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Samsung profits drop 60% as smartphone demand slumps

Samsung is feeling the chill from cooling global demand for smartphones.

Samsung is feeling the chill from cooling global demand for smartphones.

The South Korean technology giant said Friday that it expects operating profit for the first quarter to plunge by 60% compared to the same period year ago.

Samsung warned last week that its earnings would be hit by slowing demand for memory chips and display panels, a sign that device makers and their suppliers are coming under pressure.

The company estimated Friday that operating profit for the first three months of 2019 will total 6.2 trillion Korean won ($5.4 billion), lower than analysts’ already downbeat expectations.

It expects to report a sales decline of roughly 14% when full earnings are published later in April.

Samsung is the world’s biggest seller of smartphones. But it also has a huge business making key components for rival handset manufacturers. That means it suffers on both fronts when the industry runs into trouble.

The global market for smartphones shrank more than 4% in 2018 and could contract again this year, according to market research firm IDC.

China, the world’s biggest market for the devices, has been particularly weak. Apple stunned global markets in January when it said iPhone sales would come in lower than expected.

Samsung is feeling the chill from cooling global demand for smartphones.

The South Korean technology giant said Friday that it expects operating profit for the first quarter to plunge by 60% compared to the same period year ago.

Samsung warned last week that its earnings would be hit by slowing demand for memory chips and display panels, a sign that device makers and their suppliers are coming under pressure.

The company estimated Friday that operating profit for the first three months of 2019 will total 6.2 trillion Korean won ($5.4 billion), lower than analysts’ already downbeat expectations.

It expects to report a sales decline of roughly 14% when full earnings are published later in April.

Samsung is the world’s biggest seller of smartphones. But it also has a huge business making key components for rival handset manufacturers. That means it suffers on both fronts when the industry runs into trouble.

The global market for smartphones shrank more than 4% in 2018 and could contract again this year, according to market research firm IDC.

China, the world’s biggest market for the devices, has been particularly weak. Apple stunned global markets in January when it said iPhone sales would come in lower than expected.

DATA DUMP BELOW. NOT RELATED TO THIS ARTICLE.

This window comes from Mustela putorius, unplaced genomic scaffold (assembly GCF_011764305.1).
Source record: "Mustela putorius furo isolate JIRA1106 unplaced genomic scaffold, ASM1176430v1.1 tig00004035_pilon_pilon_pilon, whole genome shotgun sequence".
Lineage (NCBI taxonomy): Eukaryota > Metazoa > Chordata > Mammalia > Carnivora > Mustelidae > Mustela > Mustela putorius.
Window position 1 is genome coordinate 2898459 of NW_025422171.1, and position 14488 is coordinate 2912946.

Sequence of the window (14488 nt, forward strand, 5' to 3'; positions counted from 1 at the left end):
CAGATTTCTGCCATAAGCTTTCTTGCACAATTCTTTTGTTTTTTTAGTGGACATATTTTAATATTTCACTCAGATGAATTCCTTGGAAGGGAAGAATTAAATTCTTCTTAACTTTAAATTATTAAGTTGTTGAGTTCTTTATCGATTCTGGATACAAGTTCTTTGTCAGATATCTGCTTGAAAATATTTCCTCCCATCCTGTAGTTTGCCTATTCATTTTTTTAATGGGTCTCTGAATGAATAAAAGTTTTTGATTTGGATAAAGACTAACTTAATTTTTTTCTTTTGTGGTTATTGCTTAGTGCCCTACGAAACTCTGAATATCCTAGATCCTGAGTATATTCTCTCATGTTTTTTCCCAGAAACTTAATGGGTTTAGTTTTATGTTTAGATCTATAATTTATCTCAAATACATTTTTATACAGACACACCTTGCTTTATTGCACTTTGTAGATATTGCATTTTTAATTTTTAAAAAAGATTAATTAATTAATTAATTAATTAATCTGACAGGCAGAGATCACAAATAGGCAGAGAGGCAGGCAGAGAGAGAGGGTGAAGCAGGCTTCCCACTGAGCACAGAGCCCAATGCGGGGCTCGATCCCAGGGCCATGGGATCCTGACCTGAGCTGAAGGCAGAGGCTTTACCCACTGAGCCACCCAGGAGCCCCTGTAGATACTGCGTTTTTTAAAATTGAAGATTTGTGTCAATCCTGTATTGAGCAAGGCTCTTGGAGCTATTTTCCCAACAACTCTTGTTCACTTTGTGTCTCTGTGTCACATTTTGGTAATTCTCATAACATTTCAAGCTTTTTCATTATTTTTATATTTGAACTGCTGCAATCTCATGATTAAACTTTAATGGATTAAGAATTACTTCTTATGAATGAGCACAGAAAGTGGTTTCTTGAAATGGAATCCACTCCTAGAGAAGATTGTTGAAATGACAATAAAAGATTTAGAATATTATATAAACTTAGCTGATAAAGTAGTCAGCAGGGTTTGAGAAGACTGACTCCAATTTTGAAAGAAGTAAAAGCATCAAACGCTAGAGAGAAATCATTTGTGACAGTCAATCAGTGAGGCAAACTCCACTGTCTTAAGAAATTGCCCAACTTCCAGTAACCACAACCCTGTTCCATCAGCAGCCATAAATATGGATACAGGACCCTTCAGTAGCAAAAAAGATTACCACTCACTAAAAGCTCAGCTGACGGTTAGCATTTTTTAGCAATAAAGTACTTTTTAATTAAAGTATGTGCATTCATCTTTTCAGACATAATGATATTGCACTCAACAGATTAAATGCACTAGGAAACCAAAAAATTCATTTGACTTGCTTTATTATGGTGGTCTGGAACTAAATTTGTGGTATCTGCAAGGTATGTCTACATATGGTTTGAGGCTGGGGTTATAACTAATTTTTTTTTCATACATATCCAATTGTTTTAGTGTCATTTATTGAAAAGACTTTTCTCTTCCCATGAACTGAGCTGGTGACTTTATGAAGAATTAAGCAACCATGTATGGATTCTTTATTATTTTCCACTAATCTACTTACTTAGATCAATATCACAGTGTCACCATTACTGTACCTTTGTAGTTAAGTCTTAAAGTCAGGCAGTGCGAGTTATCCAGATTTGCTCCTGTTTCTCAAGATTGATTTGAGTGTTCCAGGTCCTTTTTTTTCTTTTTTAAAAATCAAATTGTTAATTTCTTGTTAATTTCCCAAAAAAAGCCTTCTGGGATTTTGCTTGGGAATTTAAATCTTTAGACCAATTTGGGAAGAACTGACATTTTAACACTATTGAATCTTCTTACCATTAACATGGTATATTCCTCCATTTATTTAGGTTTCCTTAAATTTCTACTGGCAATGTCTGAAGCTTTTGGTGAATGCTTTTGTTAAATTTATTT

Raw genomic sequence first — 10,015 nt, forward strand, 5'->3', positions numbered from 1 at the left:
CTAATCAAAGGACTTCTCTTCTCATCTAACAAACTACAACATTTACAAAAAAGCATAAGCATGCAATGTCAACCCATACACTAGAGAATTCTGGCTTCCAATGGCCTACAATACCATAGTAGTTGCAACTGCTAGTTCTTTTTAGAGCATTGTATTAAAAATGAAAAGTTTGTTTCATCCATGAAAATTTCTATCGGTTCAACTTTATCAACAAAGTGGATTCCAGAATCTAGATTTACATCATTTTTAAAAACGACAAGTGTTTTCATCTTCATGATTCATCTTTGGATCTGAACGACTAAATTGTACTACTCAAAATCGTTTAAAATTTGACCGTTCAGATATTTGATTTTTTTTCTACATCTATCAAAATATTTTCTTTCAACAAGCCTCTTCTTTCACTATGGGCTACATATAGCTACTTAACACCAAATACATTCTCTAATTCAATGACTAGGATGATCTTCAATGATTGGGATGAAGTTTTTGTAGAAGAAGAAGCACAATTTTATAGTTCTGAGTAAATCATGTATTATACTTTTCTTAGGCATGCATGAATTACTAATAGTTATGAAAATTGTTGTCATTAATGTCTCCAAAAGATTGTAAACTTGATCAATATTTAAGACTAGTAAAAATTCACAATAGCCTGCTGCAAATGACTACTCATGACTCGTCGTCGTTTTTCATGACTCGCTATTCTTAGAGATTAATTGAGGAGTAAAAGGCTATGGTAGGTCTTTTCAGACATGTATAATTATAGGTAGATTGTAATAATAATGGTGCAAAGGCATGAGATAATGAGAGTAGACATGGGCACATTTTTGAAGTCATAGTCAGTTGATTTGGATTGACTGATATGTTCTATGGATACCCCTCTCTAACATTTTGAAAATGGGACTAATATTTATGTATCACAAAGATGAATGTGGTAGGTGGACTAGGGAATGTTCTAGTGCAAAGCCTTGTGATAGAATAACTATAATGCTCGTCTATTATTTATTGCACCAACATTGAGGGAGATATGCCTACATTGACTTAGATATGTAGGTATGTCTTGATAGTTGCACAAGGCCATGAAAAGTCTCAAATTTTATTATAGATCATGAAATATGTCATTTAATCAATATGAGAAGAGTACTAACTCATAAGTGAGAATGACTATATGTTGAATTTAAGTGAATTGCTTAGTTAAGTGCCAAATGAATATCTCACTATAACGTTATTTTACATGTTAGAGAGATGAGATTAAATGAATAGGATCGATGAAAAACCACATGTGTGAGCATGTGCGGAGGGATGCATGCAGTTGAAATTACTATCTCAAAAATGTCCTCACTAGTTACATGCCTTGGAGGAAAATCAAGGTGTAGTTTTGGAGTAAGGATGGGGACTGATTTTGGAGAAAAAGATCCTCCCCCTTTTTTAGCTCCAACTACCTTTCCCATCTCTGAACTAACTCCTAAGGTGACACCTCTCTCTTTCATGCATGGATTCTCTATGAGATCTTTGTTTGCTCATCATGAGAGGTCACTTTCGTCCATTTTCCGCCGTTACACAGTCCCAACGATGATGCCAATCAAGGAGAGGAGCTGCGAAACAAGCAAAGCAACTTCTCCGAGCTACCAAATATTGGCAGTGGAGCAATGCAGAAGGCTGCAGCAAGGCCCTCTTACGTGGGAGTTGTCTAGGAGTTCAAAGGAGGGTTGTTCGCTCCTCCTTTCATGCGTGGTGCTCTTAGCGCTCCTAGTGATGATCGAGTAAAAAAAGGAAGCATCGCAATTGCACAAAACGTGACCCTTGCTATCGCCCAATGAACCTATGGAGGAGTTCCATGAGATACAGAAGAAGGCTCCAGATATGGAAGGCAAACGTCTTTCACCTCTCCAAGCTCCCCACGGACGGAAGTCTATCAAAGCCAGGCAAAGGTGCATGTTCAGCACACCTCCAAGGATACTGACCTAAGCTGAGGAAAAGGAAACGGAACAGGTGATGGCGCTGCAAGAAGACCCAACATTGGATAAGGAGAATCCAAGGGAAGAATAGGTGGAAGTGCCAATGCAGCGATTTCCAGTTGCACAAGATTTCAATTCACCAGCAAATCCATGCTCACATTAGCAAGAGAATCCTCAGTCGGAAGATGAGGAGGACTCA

A range of factors are hurting the industry, including increasingly saturated markets, consumers replacing their phones less often and frustration over rising prices.

Samsung’s stock was little changed in Seoul trading Friday, as investors had largely predicted the earnings slump.

Some analysts think the downturn in earnings could be short-lived.

Samsung is feeling the chill from cooling global demand for smartphones.

The South Korean technology giant said Friday that it expects operating profit for the first quarter to plunge by 60% compared to the same period year ago.

Samsung warned last week that its earnings would be hit by slowing demand for memory chips and display panels, a sign that device makers and their suppliers are coming under pressure.

The company estimated Friday that operating profit for the first three months of 2019 will total 6.2 trillion Korean won ($5.4 billion), lower than analysts’ already downbeat expectations.

It expects to report a sales decline of roughly 14% when full earnings are published later in April.

Samsung is the world’s biggest seller of smartphones. But it also has a huge business making key components for rival handset manufacturers. That means it suffers on both fronts when the industry runs into trouble.

The global market for smartphones shrank more than 4% in 2018 and could contract again this year, according to market research firm IDC.

China, the world’s biggest market for the devices, has been particularly weak. Apple stunned global markets in January when it said iPhone sales would come in lower than expected.

A range of factors are hurting the industry, including increasingly saturated markets, consumers replacing their phones less often and frustration over rising prices.

Samsung’s stock was little changed in Seoul trading Friday, as investors had largely predicted the earnings slump.

Some analysts think the downturn in earnings could be short-lived.

Investment research firm Fitch Ratings pointed out that demand for advanced chips was rising in areas like autos and industrial sectors, with Samsung well-positioned to benefit.

“We believe that Samsung’s results are likely to recover towards the end of this year,” Fitch analyst Shelley Jang wrote in a note to clients Friday.

 

 

Source: Myjoyonline.com

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